Features: Birding — Cave — Fall Colors — Lake — River/Creek — Spring — Swimming — Views — Wildflowers — Wildlife
Dogs: No Dogs
Check for late spring snowfields before attempting.
This trail is one of the few higher elevation backpacking routes that opens up early in the season. Before you enter into the Many Glacier area with the hotels, park at the Apikuni Falls Trailhead.
The trail takes off through the trees and spends time bouncing between forest and meadows as you gain elevation. Views are frequent and wonderful up onto the ridgeline and some out to Lake Sherburne. As you approach the top of the ridge, the trail levels off as you pass a surprise lake called Swiftcurrent Ridge Lake. The trail follows the shoreline for a short stint, then continues through a small pass, then begins to descend along the north ridge down to Poia Lake.
The trail descends the ridge fairly rapidly to Kennedy Creek, which playfully bubbles out of the valley. You follow this creek through large, limestone boulder fields that are perfect pika habitat. The views of the surrounding mountains are fantastic.
The trail goes through some trees again and to the campground, then emerges through some willows at the outlet of the lake. The lake is a fantastic place to take a swim with a nice pebbled beach and warm waters in summer. Continue on to a cool footbridge over the outlet of the lake which is a nice place to sit and enjoy the views up the drainage towards Red Gap Pass as well as the whitewater of Kennedy Creek as it excitedly exits down the valley.
The trail continues right along the edge of the lake giving runners more great views. At the head of the lake, you pass wetlands that turn to grass as you work your way up the valley. The trail is fairly level while you follow the creek further up and the grassy meadows turn more and more into trees.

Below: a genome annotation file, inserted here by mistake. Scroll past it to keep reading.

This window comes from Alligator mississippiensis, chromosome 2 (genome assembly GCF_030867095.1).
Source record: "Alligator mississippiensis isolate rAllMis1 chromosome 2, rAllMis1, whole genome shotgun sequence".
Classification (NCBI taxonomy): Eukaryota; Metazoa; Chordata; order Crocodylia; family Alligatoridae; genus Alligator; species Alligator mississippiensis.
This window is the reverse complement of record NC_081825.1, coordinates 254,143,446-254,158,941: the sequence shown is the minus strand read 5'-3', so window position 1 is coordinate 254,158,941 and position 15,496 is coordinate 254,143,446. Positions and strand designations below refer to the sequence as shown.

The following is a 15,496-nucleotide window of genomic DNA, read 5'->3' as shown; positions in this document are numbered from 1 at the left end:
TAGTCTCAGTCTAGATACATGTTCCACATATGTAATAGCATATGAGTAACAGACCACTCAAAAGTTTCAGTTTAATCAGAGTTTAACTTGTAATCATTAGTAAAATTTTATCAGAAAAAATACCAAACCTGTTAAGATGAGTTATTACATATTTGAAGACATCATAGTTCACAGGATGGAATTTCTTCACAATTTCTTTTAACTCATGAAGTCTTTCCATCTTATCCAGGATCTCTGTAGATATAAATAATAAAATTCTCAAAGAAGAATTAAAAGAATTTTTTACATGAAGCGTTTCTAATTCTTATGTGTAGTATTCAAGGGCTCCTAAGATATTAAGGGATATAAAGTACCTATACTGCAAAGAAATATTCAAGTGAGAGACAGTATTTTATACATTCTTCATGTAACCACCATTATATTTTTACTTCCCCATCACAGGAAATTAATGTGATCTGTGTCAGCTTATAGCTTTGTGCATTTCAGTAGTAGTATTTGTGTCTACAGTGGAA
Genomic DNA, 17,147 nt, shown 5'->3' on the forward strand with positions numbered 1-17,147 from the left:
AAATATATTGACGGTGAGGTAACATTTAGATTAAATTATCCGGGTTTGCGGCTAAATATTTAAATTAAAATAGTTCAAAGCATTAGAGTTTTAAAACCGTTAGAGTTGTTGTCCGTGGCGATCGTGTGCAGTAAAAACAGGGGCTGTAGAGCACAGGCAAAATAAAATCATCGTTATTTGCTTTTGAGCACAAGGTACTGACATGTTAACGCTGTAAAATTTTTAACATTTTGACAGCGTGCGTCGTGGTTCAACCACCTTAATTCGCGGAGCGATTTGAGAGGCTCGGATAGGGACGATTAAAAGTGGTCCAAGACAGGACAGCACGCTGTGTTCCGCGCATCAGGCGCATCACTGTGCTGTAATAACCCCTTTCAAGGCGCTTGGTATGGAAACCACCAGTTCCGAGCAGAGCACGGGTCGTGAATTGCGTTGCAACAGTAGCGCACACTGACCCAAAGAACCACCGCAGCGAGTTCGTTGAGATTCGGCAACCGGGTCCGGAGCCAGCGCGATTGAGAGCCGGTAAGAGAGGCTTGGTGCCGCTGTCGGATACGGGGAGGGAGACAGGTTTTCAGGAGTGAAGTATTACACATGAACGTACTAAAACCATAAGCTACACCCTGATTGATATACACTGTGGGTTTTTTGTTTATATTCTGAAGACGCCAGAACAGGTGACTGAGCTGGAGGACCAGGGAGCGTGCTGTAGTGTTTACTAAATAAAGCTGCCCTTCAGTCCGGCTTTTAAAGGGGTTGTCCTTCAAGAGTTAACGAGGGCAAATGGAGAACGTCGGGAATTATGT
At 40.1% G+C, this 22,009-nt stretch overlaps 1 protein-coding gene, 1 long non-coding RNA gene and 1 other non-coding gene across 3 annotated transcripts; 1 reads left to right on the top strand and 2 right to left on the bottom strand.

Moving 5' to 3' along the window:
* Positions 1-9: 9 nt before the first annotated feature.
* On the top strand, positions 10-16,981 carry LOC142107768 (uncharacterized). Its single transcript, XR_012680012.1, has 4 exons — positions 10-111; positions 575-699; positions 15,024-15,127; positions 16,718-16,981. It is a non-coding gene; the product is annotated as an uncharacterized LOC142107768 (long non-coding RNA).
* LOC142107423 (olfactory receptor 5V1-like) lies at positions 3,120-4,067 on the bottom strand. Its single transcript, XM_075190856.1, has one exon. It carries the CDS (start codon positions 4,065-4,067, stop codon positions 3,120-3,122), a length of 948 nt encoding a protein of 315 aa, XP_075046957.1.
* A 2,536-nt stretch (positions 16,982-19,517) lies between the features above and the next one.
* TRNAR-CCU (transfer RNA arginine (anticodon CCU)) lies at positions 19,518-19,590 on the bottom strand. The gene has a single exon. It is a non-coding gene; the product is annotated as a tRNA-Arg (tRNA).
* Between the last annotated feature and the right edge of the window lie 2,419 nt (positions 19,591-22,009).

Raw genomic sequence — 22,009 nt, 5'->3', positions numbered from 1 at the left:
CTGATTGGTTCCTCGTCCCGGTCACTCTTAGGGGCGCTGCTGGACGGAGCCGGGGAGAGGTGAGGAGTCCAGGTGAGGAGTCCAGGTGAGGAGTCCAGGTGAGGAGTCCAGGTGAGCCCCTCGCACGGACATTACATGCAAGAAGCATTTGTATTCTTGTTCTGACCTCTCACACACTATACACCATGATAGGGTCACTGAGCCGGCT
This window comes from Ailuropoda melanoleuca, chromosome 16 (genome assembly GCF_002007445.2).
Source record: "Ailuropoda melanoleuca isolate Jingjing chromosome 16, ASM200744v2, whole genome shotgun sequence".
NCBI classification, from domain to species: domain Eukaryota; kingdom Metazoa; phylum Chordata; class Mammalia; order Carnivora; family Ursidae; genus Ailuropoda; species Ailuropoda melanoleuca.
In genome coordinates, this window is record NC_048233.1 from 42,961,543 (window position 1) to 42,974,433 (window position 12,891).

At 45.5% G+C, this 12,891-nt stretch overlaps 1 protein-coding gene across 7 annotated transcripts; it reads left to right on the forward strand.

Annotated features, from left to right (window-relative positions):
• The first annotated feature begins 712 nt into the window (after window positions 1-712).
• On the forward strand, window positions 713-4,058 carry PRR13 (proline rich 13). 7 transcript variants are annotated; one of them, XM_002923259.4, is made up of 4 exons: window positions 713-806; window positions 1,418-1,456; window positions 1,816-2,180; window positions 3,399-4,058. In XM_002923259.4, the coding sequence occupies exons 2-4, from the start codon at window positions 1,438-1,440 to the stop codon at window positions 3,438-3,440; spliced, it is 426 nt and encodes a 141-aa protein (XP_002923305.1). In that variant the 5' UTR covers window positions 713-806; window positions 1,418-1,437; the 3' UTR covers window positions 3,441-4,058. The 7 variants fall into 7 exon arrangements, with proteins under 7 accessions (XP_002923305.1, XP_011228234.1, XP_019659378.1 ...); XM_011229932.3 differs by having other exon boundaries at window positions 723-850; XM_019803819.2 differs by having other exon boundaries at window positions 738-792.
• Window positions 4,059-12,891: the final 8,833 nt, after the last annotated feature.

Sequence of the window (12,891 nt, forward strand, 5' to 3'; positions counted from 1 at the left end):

The trail then turns up onto the hillside and begins to climb in earnest. You'll be climbing for quite a while before reaching the first switchback, but then the trail switchbacks like crazy. The trees begin to get less and less dense as it gives way to sprawling alpine meadows. As you get closer to the pass, the meadows give way to the namesake red rock.
As you crest the pass, the views are incredible with jagged peaks and glaciers visible in all directions. The trail descends through similar red rock and across a cool basin, then drops quickly down into the Belly River drainage through trees as it joins with the Ptarmigan Trail
This content was created by Jake Bramante of Hike 734. Visit hike734.com
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On this trail you can see just about any of Glacier's megafauna from grizzlies to elk to mountain goats. Small mammals such as tree squirrels, pikas, marmots and chipmunks are also common. Birds such as boreal chickadees, clark's nutcrackers and some other fantastic forest birds as well as warblers and waterfowl call this area home. Flora is also varied from meadow flowers to dry forest plants and flowers to wetland and even low growing alpine plants.